As a child, my cousin James had a reputation for taking things apart. I recall one Christmas when he dismantled down to the wiring every gift he was given. Remote-control cars? Give him 20 minutes, and there’d be nothing left but a pile of tiny screws, little motors, and the tears of his mother who probably should have known better than to give him such an expensive present.
But the extraordinary thing is, he learned to put them back together again, and it didn’t surprise any of us when he became one of those people who could rebuild or fix anything as an adult.
Taking things apart and figuring out why they work is probably one of the best ways to learn something, and while I don’t recommend it with your cameras since there’s a certain amount of trial and error involved, it’s probably the most powerful way to learn to make photographs.
I was told that the best way to learn to make photographs is to make a lot of them, and that’s impossible to argue with. But I made thousands of photographs for years before they became good photographs. One of the things that turned it around for me was a simple exercise. Now a habit, it’s simple, can be done anywhere, and will change the way you look at—and make—photographs.
Take them apart. Layer by layer, strip them down. And as you do, ask yourself this one big question (smaller questions to follow):
What makes the image work?
It’s simple reverse engineering (though not always easy). Begin by just looking at an image for a bit. Let your eyes wander the frame. Be aware of what you think or feel. Are there hidden surprises the longer you look? Most images can’t be fully enjoyed with the kind of quick glance we give them. Where does your eye go? What’s it about?
Now ask what makes it work. Another way to put it might be this: What decisions did the photographer make that lead to it looking like this? Did the shutter speed contribute anything to the image? What about the chosen aperture or where the focus was placed? Did the overall choice of exposure, either brighter or darker, make the image feel a certain way? Where was the camera when the image was made? Does that contribute something? Can you tell which kind of focal length was used? What does that choice add to the image?
Just a few simple questions, but while so many of us aren’t out making photographs as much as we used to, right now is the perfect time to be asking them. And the more deeply you go with it, the more you’ll learn. Now ask why: Why did the photographer make those choices and not others? Sometimes they won’t matter; sometimes it’s one big decision that makes the image work. Other times it’s a combination of choices without which the photograph would fall apart.
And you can do this with darkroom work too, though there is a bit more guesswork involved. What do you think the photographer might have chosen to do with brightness or contrast? Is it bright or dark? High contrast or low? What about saturation or the way the colours work? If it’s black and white, why do you think that decision was made? Do you think it would be as powerful in colour? Where does your eye go in the frame?
I want to try an interactive exercise with you, and there’s a $400 prize on the line. (Update: Congratulations to Diane Curry, I’ll be enrolling you in ImageWork and ImageStory this Sunday!)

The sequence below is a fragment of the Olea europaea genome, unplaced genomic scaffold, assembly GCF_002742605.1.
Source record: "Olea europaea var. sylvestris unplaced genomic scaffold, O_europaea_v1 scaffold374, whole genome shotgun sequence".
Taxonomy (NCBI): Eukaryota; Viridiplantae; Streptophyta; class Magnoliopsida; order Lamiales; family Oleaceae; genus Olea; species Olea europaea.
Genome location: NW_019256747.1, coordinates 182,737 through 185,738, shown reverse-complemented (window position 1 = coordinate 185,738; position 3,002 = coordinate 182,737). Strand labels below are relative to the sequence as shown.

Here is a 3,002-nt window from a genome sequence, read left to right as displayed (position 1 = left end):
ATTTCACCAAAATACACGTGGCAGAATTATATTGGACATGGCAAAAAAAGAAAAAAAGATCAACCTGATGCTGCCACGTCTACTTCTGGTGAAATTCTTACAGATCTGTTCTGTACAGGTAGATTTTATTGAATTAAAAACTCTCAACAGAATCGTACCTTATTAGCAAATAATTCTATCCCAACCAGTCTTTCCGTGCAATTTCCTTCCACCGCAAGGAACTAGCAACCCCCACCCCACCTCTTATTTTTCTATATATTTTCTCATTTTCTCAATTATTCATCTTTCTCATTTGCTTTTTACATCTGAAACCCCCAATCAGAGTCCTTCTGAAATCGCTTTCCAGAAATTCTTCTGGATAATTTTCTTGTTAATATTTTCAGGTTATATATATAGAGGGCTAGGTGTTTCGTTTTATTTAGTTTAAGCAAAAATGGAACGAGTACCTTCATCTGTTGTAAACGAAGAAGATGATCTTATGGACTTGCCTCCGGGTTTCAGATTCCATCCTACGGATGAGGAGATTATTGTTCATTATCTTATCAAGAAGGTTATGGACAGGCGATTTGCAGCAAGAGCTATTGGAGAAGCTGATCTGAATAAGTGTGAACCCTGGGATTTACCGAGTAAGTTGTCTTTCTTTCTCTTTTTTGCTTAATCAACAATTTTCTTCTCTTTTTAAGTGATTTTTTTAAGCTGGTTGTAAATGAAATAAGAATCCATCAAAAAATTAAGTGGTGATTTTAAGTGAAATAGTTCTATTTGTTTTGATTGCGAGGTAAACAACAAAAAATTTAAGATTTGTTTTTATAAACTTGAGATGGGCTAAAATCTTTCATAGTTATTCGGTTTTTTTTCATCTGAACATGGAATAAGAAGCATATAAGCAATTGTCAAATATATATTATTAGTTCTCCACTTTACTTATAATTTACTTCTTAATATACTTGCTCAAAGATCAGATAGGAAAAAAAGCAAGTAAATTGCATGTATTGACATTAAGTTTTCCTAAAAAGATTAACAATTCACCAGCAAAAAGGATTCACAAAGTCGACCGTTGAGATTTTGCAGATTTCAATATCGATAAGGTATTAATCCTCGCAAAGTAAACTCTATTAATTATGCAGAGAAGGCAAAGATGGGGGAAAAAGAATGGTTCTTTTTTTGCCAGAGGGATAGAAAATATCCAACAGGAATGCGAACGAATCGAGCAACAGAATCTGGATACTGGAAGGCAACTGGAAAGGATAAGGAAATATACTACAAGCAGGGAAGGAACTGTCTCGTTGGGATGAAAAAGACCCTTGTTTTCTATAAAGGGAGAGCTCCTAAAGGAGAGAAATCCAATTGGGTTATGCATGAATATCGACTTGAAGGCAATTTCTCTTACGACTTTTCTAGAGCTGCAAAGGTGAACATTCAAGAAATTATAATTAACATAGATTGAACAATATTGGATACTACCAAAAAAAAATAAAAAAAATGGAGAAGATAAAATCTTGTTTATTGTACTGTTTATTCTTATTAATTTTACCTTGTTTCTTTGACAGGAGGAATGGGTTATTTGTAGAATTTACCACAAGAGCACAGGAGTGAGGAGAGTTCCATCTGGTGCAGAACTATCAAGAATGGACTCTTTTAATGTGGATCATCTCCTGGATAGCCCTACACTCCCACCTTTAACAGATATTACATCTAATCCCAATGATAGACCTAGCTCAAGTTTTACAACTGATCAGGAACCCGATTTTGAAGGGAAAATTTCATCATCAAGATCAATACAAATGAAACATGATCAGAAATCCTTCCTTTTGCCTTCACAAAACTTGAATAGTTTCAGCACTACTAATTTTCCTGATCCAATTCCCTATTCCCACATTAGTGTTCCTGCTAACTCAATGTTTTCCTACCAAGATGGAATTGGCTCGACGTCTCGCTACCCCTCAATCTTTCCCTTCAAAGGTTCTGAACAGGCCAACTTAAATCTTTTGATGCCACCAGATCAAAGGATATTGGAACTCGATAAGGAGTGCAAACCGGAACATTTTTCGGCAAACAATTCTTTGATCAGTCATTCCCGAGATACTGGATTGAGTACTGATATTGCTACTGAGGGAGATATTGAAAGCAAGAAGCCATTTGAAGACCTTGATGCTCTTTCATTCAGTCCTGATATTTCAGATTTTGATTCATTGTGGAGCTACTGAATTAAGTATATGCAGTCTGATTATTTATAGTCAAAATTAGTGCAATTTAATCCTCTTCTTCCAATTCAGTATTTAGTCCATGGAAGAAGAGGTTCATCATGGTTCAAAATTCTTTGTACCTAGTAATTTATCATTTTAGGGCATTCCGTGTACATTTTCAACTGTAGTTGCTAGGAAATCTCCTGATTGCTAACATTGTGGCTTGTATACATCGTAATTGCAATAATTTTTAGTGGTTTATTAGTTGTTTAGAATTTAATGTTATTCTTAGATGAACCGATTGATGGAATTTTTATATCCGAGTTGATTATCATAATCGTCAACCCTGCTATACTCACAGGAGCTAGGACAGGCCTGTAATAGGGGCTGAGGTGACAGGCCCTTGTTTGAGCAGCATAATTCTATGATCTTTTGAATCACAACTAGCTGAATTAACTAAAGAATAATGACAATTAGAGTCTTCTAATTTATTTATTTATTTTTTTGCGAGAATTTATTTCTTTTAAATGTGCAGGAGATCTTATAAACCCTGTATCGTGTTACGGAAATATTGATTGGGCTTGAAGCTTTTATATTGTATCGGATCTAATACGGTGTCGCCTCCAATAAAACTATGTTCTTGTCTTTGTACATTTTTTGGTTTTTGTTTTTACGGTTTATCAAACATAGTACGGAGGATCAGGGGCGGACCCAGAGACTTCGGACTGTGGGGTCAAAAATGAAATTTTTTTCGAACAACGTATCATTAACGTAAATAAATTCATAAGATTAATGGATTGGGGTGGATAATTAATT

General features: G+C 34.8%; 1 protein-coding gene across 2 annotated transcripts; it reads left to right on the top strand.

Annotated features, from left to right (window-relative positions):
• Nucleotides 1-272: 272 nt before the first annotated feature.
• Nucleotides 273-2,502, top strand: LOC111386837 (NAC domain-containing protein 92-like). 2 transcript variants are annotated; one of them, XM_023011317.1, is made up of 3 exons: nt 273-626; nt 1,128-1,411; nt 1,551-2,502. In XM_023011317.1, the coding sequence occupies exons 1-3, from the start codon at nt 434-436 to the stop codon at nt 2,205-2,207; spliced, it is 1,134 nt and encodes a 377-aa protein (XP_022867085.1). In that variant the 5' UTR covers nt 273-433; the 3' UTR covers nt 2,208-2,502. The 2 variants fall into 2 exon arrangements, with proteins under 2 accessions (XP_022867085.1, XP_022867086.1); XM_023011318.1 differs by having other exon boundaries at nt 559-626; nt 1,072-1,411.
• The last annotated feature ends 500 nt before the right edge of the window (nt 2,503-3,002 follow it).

I’m going to show you one of my photographs, and for the darkroom portion, I’ll make it easier by showing you what my RAW file looks like. You can choose to do the exercise on your own, or you can play along with the rest of us in the comments below, where you can leave your answers and look at the answers of others.
I’ll play as well, and on Wednesday, I’ll post a link to a video of me unpacking the image from start to finish. And to give you a little motivation, I’ll put a prize on the line and draw the name of one person who plays along to give it to. I’ll tell you more about that on Wednesday.
Here’s that image, both before and after:
So, what makes this image work?
What decisions both in-camera and in the digital darkroom do you think I made? Guesses are fine. But for each of them, because there’s no magic in specific shutter speeds or focal lengths, the big question remains: Why did I choose that?
What effect does it have in the image? How would the image be different if I’d made a different choice about shutter speed or aperture, focal length, or my point of view (where I put the camera)? What if I’d used the light differently? What about the darkroom? Can you tell which overall changes I made? Don’t worry about how for now. Is it brighter? More contrast? Saturation? And if so, did I change the saturation everywhere? What about dodging and burning, can you see how I might have gently nudged your eye away from some elements in order to draw it toward others?
I’m going somewhere with this, and on Wednesday, I’ll send you that video I promised and talk more about how this approach can forever change your photography as it has done for me. For now, take a look at the images, and if you want to play along, leave your own thoughts and answers to these questions in the comments below. The winner will be chosen randomly and it’s just for fun, but the prize is a good one—it’s worth about $350. Just be sure to reply before Wednesday morning because that’s when I’ll announce the winner and the prize.
So, what makes the image work? Leave your comments here on my blog. The best thing about this is there are no secrets. Every image in the world is there to be unpacked and learned from, and I want to teach you how to do that because if you can learn to do it with the photographs of others, you can learn to make those decisions and understand the effect of them when you’re holding your camera and making your own photographs.
See you on Wednesday!
For the Love of the Photograph,